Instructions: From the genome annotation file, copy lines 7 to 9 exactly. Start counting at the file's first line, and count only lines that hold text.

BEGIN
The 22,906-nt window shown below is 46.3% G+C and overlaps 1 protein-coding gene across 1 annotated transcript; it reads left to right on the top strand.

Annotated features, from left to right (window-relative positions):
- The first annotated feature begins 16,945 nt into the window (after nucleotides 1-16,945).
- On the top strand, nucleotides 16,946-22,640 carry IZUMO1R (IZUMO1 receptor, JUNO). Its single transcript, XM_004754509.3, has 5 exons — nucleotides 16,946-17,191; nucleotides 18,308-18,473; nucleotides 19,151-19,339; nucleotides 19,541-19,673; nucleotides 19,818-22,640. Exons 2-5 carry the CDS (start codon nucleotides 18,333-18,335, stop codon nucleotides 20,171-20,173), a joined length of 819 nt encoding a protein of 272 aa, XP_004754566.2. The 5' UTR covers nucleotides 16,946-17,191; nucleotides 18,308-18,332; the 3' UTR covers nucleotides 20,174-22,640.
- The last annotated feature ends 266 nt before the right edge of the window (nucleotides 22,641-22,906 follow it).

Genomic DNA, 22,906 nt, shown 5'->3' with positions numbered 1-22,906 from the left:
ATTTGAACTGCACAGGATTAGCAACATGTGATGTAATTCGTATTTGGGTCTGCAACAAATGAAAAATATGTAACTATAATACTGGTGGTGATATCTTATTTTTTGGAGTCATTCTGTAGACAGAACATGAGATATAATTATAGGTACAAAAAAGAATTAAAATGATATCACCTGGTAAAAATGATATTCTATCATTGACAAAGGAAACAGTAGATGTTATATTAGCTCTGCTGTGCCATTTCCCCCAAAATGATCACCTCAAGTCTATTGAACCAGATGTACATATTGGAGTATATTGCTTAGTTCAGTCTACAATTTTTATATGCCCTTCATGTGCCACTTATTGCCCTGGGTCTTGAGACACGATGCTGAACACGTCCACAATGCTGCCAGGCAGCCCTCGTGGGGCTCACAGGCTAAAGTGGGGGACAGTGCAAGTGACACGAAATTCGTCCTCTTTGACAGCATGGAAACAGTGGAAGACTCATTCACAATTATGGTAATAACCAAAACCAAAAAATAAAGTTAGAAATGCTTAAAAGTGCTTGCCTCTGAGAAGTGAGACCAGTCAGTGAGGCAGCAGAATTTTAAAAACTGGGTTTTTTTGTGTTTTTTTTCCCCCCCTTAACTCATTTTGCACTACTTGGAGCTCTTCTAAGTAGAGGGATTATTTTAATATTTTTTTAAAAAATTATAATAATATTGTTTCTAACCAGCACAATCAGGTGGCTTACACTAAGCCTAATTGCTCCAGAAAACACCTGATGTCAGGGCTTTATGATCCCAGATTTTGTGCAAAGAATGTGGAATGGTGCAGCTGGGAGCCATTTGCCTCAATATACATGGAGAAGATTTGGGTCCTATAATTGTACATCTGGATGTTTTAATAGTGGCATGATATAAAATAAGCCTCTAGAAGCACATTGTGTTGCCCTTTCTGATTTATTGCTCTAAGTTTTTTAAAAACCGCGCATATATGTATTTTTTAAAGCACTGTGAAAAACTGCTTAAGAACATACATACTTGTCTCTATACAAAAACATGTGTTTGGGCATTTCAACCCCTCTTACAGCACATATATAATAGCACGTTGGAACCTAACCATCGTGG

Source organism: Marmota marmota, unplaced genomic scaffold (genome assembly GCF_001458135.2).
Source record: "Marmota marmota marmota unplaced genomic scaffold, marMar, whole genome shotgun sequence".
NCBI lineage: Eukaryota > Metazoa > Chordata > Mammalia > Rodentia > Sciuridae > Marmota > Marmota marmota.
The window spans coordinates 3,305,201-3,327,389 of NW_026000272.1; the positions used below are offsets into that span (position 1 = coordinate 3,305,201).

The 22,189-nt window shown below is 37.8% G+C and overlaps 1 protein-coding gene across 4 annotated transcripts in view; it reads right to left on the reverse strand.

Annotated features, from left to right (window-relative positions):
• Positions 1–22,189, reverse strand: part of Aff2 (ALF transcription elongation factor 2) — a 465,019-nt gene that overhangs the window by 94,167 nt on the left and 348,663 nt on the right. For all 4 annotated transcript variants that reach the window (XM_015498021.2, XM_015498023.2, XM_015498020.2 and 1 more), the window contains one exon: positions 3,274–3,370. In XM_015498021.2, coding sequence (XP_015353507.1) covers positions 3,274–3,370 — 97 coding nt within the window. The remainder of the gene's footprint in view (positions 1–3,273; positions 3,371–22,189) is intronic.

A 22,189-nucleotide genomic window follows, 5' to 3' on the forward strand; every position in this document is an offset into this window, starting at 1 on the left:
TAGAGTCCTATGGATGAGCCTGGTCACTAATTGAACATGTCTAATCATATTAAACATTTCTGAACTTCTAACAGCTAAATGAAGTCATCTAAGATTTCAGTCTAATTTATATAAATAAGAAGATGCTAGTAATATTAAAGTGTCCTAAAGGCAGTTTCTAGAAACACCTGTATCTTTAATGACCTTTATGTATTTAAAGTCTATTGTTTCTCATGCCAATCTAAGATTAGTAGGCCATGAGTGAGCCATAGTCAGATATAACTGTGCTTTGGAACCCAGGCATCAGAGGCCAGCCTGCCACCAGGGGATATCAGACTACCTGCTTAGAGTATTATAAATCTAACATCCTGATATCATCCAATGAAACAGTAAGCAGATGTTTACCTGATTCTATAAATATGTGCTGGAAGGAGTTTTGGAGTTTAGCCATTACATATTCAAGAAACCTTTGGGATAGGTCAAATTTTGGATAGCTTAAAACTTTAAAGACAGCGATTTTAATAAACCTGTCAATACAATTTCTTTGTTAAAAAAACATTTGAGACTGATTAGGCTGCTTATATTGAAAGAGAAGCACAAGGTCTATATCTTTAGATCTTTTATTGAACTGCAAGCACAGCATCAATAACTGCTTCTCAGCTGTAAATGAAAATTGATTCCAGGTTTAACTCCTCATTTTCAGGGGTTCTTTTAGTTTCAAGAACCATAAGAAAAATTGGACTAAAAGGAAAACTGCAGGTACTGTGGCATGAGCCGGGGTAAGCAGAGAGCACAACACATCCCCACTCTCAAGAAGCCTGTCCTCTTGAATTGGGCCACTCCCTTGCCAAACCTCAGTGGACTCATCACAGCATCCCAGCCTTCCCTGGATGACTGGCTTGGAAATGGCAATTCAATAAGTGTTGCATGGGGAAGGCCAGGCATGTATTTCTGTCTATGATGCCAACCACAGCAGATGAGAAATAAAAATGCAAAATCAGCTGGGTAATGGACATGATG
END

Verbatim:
ATTTGAACTGCACAGGATTAGCAACATGTGATGTAATTCGTATTTGGGTCTGCAACAAATGAAAAATATGTAACTATAATACTGGTGGTGATATCTTATTTTTTGGAGTCATTCTGTAGACAGAACATGAGATATAATTATAGGTACAAAAAAGAATTAAAATGATATCACCTGGTAAAAATGATATTCTATCATTGACAAAGGAAACAGTAGATGTTATATTAGCTCTGCTGTGCCATTTCCCCCAAAATGATCACCTCAAGTCTATTGAACCAGATGTACATATTGGAGTATATTGCTTAGTTCAGTCTACAATTTTTATATGCCCTTCATGTGCCACTTATTGCCCTGGGTCTTGAGACACGATGCTGAACACGTCCACAATGCTGCCAGGCAGCCCTCGTGGGGCTCACAGGCTAAAGTGGGGGACAGTGCAAGTGACACGAAATTCGTCCTCTTTGACAGCATGGAAACAGTGGAAGACTCATTCACAATTATGGTAATAACCAAAACCAAAAAATAAAGTTAGAAATGCTTAAAAGTGCTTGCCTCTGAGAAGTGAGACCAGTCAGTGAGGCAGCAGAATTTTAAAAACTGGGTTTTTTTGTGTTTTTTTTCCCCCCCTTAACTCATTTTGCACTACTTGGAGCTCTTCTAAGTAGAGGGATTATTTTAATATTTTTTTAAAAAATTATAATAATATTGTTTCTAACCAGCACAATCAGGTGGCTTACACTAAGCCTAATTGCTCCAGAAAACACCTGATGTCAGGGCTTTATGATCCCAGATTTTGTGCAAAGAATGTGGAATGGTGCAGCTGGGAGCCATTTGCCTCAATATACATGGAGAAGATTTGGGTCCTATAATTGTACATCTGGATGTTTTAATAGTGGCATGATATAAAATAAGCCTCTAGAAGCACATTGTGTTGCCCTTTCTGATTTATTGCTCTAAGTTTTTTAAAAACCGCGCATATATGTATTTTTTAAAGCACTGTGAAAAACTGCTTAAGAACATACATACTTGTCTCTATACAAAAACATGTGTTTGGGCATTTCAACCCCTCTTACAGCACATATATAATAGCACGTTGGAACCTAACCATCGTGG

Source organism: Marmota marmota, unplaced genomic scaffold (genome assembly GCF_001458135.2).
Source record: "Marmota marmota marmota unplaced genomic scaffold, marMar, whole genome shotgun sequence".